💡 Well, almost everything. The 80/20 rule tends to override almost all rules after all!

This is a phrase which has been banging around in my head for a decent part of the last few years. It seems every time I encounter a business requirement issue or just a general bug, this statement rears its head. And even though it may seem like an oversimplification, I find it holds true in the majority of situations I’ve encountered so far - especially if one considers that the vast amount of programs and web services have a data store of some kind behind it.

So with the intro out of the way, let’s run through some scenarios:

A problem with state

A big challenge and an integral part of most modern web apps is to track state. This can take many forms, but in general it refers to knowing what an entity is doing at a particular time. Entity is a generalised term, so for the purpose of this scenario I’ll defer to a User as an example of an entity.

In order to determine the state of this user, we need to either ask questions of it or let it tell us - either way, the state needs to be kept in sync with the user entity. I find there are actually two requirements to do this accurately:

  1. The current state of the entity
  2. The past state of the entity

Imagine a scenario where an active user is constantly failing to log in to their account. If we track log in attempts, either in a log or elsewhere, we would have the data to act on this. Analysing this data could allow us to respond in real time to a possible brute force attack (I.e. an attacker attempting passwords in quick succession) or be proactive and reach out the user.

The data would say the user is currently logged out (state), but the past state events would show that there have been constant attempts to log in. If we do not have this data, we would not know of this - this is a data problem leading to a possible security breach.

Classification: Limited or lack of historical data

Error context

Consider a scenario where you have a product with an on-boarding procedure. Users that sign up are taken through step-by-step process to set up their accounts further. The data needs to track the state of this procedure, but also be aware of errors during the journey. This needs to be reflected in the data permanently and not be transient.

What the company sees is reduced conversion, angry customers and muted growth - all because of a data problem!

To extrapolate: Errors and bugs happen, but we need the extra data to be recorded as to give context to what led up to and possibly why an error occurred. If we are not aware of the source or the magnitude of this problem we cannot remedy it for the affected users, nor adapt our system.

I can hear you shouting “but that’s what logging is for!”. And you’d probably be right, but I think there’s a limit to how much context can be contained in a log entry before it becomes unwieldy or potentially containing sensitive info. The log entry should clearly identify the error and then point us to the place where it happened. From there we can use our recorded data context to piece together the entire scene of the crime.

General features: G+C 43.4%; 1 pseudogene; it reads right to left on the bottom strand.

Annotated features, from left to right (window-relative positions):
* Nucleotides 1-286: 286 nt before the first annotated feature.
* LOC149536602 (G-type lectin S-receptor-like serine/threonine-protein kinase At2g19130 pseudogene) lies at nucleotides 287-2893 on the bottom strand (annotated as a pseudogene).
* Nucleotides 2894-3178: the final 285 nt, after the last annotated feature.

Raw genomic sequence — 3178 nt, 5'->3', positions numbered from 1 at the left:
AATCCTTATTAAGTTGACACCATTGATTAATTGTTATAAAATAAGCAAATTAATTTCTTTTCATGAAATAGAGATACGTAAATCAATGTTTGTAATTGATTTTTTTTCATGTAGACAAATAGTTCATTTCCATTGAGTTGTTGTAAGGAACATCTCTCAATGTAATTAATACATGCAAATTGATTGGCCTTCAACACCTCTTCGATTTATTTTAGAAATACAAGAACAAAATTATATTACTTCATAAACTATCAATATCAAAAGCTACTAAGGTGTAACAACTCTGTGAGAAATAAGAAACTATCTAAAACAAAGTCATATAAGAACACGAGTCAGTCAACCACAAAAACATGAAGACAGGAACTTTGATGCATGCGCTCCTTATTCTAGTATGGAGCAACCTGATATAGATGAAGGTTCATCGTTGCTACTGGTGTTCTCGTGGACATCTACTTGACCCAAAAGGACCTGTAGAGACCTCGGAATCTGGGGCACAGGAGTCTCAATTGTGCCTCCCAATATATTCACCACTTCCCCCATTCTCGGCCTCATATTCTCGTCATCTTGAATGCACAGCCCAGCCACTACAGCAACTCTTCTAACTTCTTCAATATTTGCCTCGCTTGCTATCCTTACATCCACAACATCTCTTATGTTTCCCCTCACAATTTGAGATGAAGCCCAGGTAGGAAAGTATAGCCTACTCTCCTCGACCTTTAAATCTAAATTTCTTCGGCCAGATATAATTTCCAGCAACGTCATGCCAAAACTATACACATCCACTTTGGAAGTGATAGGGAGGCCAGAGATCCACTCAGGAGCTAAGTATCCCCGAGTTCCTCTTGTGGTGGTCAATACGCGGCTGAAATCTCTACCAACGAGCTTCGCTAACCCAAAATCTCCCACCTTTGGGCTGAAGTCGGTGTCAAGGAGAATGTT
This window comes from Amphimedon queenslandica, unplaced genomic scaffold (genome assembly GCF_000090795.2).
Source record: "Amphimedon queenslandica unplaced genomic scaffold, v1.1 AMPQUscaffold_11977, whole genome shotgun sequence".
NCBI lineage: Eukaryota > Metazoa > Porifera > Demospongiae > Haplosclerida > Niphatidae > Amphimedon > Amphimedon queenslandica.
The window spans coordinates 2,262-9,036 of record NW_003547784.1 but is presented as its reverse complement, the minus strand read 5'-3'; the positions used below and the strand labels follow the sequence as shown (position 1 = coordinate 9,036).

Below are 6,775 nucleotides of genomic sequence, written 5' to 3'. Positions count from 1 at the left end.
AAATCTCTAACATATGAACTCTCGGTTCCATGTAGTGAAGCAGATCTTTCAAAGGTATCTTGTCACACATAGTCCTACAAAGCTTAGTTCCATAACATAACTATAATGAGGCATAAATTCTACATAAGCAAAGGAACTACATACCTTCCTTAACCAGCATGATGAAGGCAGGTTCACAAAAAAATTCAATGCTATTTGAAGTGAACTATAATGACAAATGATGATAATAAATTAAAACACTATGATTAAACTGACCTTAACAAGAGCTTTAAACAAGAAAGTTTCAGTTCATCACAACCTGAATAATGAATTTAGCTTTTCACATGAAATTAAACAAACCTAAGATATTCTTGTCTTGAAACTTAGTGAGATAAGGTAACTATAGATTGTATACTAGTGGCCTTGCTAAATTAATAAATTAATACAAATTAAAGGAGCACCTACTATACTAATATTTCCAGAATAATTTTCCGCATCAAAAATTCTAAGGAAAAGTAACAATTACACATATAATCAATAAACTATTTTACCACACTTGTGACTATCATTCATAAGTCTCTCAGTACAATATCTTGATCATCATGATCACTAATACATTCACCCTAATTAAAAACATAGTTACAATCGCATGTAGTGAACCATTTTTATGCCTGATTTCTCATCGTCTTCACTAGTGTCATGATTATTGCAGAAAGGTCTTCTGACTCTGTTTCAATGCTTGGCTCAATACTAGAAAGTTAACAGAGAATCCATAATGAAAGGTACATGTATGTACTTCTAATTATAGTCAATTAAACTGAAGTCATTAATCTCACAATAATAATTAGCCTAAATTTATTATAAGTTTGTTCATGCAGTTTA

Classification: Lack of contextual data

Race conditions

It happens often enough that an action or an event can happen more than once, either by design or because of an error. The database is an excellent tool to guard against this if used correctly.

Most relational databases are ACID-compliant and hence we can use the A part here - atomicity. What this means is that the database will work with a transaction as a single unit, acting on the database at that point in time. We can use this to our advantage by having our application code write to multiple tables inside a single transaction. If there are clashes the transaction will fail and the rest of the application will fail in a predictable way.

Consider a scenario where we monitor webhooks for updates on a set of related tables. Without the above strategy, it is possible that we could write to the same tables at the same time, possibly causing duplicate data or worse.

Let’s further extend this by considering what would happen if the data on those tables are read while they are being updated, especially if the update procedure is complex and takes a few seconds. This would mean that the logic reading this data would get an inaccurate reading and any logic depending on that would follow down this road. Possibly leading to my least favourite category of bugs - logic errors.

Classification: Not leveraging atomicity

Dynamic vs. static data

Consider the following scenario:

A user has a subscription with your service. This subscription is invoiced every month, and it is built off of a table of transactions, perhaps a double entry system. There might be other parts to this as well, such as definitions of transaction types and categorisation.

When building the invoices table the first thought might be to use a many-to-many relationship to group individual transactions into an invoice. However, a problem would soon arise if anything related to those transactions need to change or are erroneously changed.

The solution in my opinion is to save the individual transactions inside the invoice as an embedded jsonb. This preserves the data in the state it was at the time the invoice was generated. Changes after the fact will not affect this specific invoice, and if need be a new invoice can be created to override this one. Just as we currently cannot travel back in time, certain parts of the system - finance in this case - have to follow the same rules.

Classification: Not preserving data in its original state / Rewriting history

That’s it for now. This is a rather wide topic, and I’ll probably be adding a part 2 at some point with some more real world examples. Specifically I’d like to illustrate how a seemingly non-data problem can actually be related to data for instance UX. To be continued!